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Poor Will's Almanack: January 17 - 23, 2012

Flick Creative Commons user MGShelton
The Moon in January

Poor Will’s Almanack for the Third Week of January, the Third Week of Deep Winter.

On January 23, just a few days away, the Singing Cardinal Moon, the first complete moon of 2012, will become new, initiating a whole series of moons that map out the year before us. This Singing Cardinal Moon, of course, brings cardinals into song all across the country.

And by the time those birds are fully engaged in marking their territories, it will be time for the Red-Winged Blackbird Moon, the first moon of Early Spring.

March's moon is the Cabbage Butterfly Moon, the moon that brings the first butterflies, and flowering trees as well.

April brings the Frog and Toad Mating Moon. May's moon is the Black Swallowtail Moon, the moon that brings the early peak of butterfly time.

June brings fireflies to warmer and wetter areas under the Firefly Moon.

July's moon is the Monarch Butterfly Moon.

August's moon is the Hickory Horned Devil Moon - named for the fearsome, but harmless caterpillar of the Regal Moth.

September's moon is the Cobweb Moon that presides over the peak of spider web abundance. October's moon is the Robin Migration Moon, shining down not only on robins but on almost all the autumn migrants. November brings the Deer Mating Moon and December the Crow Gathering Moon.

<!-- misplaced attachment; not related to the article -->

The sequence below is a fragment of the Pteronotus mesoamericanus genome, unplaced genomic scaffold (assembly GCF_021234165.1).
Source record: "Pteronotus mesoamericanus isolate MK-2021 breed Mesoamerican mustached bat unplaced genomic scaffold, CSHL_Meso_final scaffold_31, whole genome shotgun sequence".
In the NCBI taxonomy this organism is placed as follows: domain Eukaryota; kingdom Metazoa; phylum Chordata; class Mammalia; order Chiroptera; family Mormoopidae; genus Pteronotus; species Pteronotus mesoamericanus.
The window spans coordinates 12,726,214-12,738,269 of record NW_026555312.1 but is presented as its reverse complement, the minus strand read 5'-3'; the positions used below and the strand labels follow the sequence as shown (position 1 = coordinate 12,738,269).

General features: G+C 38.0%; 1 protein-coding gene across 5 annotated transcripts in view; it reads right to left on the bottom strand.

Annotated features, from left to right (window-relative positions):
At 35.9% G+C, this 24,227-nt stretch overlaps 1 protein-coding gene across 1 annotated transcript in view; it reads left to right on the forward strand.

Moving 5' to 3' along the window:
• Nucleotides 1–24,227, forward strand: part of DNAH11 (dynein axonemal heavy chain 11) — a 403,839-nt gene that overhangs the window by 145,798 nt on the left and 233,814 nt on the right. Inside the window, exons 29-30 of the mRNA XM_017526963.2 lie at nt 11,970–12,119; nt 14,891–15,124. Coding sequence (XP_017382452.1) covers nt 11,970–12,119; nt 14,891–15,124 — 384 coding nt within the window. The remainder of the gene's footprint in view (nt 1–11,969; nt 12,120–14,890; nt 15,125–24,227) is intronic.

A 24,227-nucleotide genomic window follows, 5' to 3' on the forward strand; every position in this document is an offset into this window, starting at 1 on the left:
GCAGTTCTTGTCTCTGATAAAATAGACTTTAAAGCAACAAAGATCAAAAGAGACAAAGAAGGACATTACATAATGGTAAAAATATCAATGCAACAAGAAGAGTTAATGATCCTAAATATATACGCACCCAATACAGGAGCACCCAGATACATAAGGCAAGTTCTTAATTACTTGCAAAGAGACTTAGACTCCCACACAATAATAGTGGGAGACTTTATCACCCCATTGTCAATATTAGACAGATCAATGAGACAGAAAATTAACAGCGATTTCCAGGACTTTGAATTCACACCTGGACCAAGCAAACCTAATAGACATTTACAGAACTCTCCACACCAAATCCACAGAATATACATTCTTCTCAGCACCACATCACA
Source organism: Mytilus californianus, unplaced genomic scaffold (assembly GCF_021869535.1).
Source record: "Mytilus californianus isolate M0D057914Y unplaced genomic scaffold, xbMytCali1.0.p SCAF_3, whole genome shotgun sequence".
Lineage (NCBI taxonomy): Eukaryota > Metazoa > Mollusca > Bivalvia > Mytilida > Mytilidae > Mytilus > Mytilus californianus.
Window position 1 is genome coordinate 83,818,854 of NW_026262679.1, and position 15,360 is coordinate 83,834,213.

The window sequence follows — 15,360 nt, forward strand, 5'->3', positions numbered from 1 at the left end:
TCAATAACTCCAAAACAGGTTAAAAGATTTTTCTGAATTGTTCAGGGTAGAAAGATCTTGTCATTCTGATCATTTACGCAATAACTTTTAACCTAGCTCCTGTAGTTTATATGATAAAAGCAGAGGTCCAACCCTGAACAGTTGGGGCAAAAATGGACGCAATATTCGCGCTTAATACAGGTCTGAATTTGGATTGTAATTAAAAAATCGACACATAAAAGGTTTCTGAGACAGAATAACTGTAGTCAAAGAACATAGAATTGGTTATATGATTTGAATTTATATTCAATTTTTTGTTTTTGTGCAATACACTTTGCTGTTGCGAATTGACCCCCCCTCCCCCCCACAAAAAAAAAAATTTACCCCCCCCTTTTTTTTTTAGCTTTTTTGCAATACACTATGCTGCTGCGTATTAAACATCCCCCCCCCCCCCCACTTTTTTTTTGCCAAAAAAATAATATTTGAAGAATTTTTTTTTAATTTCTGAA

All these moon names are arbitrary designations I use in my 2012 Almanac. They are different from the names in other Almanacs. And, if you do your own naming, they could be different from the ones you choose.

Naming is, after all, one of our jobs on earth, finding the story of each piece of time and shaping it in our own image and likeness.

Next week on Poor Will’s Almanack: notes for the First Week of Late Winter. In the meantime, go ahead. Name a moon. You can do it.

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Bill Felker has been writing nature columns and almanacs for regional and national publications since 1984. His Poor Will’s Almanack has appeared as an annual publication since 2003. His organization of weather patterns and phenology (what happens when in nature) offers a unique structure for understanding the repeating rhythms of the year.